What if you could deliteralize the situation you're in right now?
What if you could step away from it just long enough to see it from the outside?
This isn't for those of us who are trying to survive. Survival takes priority, we know this.
But for those of us who have food, health, safety, and sufficient income but are just running on anxiety, dread, and anticipatory loss, journey with me for a moment.
We engage with fairy tales all the time; from Star Wars to Harry Potter to Frozen II to everything in and around them. We love adventure storytelling where our protagonists are called to some mission and respond. We watch as they're lead to unexpected challenges, relationships, realizations, and ultimate growth. More than growth, the hero's journey always ends with the hero returning home to share their new understandings with those they had to leave behind, creating potential for evolution.
Often when we engage in these stories, some part of us yearns to play a role in them. We fantasize about our own great call to adventure, some opportunity to rise to the occasion and embody heroism. We wonder what that might look like in our version of reality, but in what feels like the mundane nature of our daily lives, we never spot the invitation.
Now I'm not saying immobilization at home is exactly the stuff of fairy tales or the hero's journey but since I know you've been asking yourself a million "what ifs" this week, let me pose another one for you:
What if your battle, your mission, your call to adventure right now is to overcome the powerlessness and darkness of this situation? We don't have to take literal trips to have metaphorical experiences. Sure staying at home doesn't create quite the landscape for adventure, but can't it? This is strange territory we're in - it's anything but what feels like the mundane nature of our daily lives.
Most hero's journey tales begin with an orphan; Luke Skywalker, Harry Potter, Frodo, Dorothy. This frees and encourages the protagonist to let go of the life they knew in pursuit of something else. They usually end up finding new sources of that parental/mentoring support along the way and it's a rich experience. But more than that, they find out who they have the potential to be with or without it.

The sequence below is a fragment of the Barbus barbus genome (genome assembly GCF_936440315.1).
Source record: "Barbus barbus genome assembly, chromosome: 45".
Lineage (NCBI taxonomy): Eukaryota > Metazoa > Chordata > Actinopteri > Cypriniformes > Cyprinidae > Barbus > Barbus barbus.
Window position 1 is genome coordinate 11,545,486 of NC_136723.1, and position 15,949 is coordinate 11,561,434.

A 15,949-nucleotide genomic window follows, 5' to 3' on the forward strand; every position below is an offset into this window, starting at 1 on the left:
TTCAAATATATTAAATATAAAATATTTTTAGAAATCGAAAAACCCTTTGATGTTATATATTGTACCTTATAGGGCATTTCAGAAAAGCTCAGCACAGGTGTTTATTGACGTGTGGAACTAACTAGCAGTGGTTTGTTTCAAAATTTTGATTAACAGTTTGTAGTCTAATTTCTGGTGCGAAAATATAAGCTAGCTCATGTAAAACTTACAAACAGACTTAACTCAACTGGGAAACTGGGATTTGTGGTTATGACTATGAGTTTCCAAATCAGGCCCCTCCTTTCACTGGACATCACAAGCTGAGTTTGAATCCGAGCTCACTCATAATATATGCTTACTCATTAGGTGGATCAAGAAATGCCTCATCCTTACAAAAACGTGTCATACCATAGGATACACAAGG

Right now, I can't help but wonder if our isolation is, in a sense, our orphanhood. We can't be with the people we feel most protected by, we can't go to the office we've grown to know, we can't engage with our usual external coping skills, we can't operate as we know how to, and we're shrouded in uncertainty. And while our comforts and that which we know remain waiting for us on the other side of this, and while community is important, right now, we have more room than we ever have to feel into our individuation.
Surrender, Inquire, and Forget What You Think You Know
To begin, you must release any expectations of who you will be on the other side of this. You must let go of what you always knew and what you'd rather be doing right now. "Shoulds" need to vacate the premises.
That requires hearing the imagination, wiggling through discomfort, asking new questions, listening, surrendering, and arriving for yourself. As you can see in the image of the hero's journey, it takes entering the unknown to cross the threshold of transformation.
I can't give you much more direction than that because metaphor is intangible, albeit palpable. We know archetypes deeply within our collective unconscious without any explicit lessons about them. Which means we have access to wisdom inherently within us.
Perhaps the next fairy tale you read or watch (may I suggest a free trial to Disney+?), feel into the ways this current real life situation can be recognized in the metaphor. And have fun while you're at it.